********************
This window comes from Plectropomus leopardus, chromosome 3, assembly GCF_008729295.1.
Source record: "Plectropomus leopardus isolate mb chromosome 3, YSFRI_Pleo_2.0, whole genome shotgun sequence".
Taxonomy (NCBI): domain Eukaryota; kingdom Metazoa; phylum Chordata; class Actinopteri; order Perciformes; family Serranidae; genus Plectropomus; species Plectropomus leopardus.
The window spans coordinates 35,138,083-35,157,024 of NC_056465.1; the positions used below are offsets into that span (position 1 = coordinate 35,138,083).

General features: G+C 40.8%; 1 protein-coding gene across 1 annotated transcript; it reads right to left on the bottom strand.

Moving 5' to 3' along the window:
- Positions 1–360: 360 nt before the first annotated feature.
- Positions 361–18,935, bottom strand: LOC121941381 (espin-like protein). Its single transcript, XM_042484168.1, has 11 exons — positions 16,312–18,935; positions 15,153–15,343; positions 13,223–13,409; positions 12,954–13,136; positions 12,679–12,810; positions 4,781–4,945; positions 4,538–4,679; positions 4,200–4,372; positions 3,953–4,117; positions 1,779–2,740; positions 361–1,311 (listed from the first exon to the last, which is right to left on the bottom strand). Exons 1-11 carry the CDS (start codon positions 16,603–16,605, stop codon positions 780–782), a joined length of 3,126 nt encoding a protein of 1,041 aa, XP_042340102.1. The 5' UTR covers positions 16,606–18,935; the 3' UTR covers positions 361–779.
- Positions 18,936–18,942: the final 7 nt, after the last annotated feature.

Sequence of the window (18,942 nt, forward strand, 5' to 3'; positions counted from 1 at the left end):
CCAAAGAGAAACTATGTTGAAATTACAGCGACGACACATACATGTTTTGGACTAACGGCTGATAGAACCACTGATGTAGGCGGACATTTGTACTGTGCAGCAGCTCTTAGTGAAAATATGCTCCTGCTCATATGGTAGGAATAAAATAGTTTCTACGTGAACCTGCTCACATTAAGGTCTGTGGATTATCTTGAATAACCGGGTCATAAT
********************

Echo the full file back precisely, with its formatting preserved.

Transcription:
This window comes from Plectropomus leopardus, chromosome 3, assembly GCF_008729295.1.
Source record: "Plectropomus leopardus isolate mb chromosome 3, YSFRI_Pleo_2.0, whole genome shotgun sequence".
Taxonomy (NCBI): domain Eukaryota; kingdom Metazoa; phylum Chordata; class Actinopteri; order Perciformes; family Serranidae; genus Plectropomus; species Plectropomus leopardus.
The window spans coordinates 35,138,083-35,157,024 of NC_056465.1; the positions used below are offsets into that span (position 1 = coordinate 35,138,083).

General features: G+C 40.8%; 1 protein-coding gene across 1 annotated transcript; it reads right to left on the bottom strand.

Moving 5' to 3' along the window:
- Positions 1–360: 360 nt before the first annotated feature.
- Positions 361–18,935, bottom strand: LOC121941381 (espin-like protein). Its single transcript, XM_042484168.1, has 11 exons — positions 16,312–18,935; positions 15,153–15,343; positions 13,223–13,409; positions 12,954–13,136; positions 12,679–12,810; positions 4,781–4,945; positions 4,538–4,679; positions 4,200–4,372; positions 3,953–4,117; positions 1,779–2,740; positions 361–1,311 (listed from the first exon to the last, which is right to left on the bottom strand). Exons 1-11 carry the CDS (start codon positions 16,603–16,605, stop codon positions 780–782), a joined length of 3,126 nt encoding a protein of 1,041 aa, XP_042340102.1. The 5' UTR covers positions 16,606–18,935; the 3' UTR covers positions 361–779.
- Positions 18,936–18,942: the final 7 nt, after the last annotated feature.

Sequence of the window (18,942 nt, forward strand, 5' to 3'; positions counted from 1 at the left end):
CCAAAGAGAAACTATGTTGAAATTACAGCGACGACACATACATGTTTTGGACTAACGGCTGATAGAACCACTGATGTAGGCGGACATTTGTACTGTGCAGCAGCTCTTAGTGAAAATATGCTCCTGCTCATATGGTAGGAATAAAATAGTTTCTACGTGAACCTGCTCACATTAAGGTCTGTGGATTATCTTGAATAACCGGGTCATAAT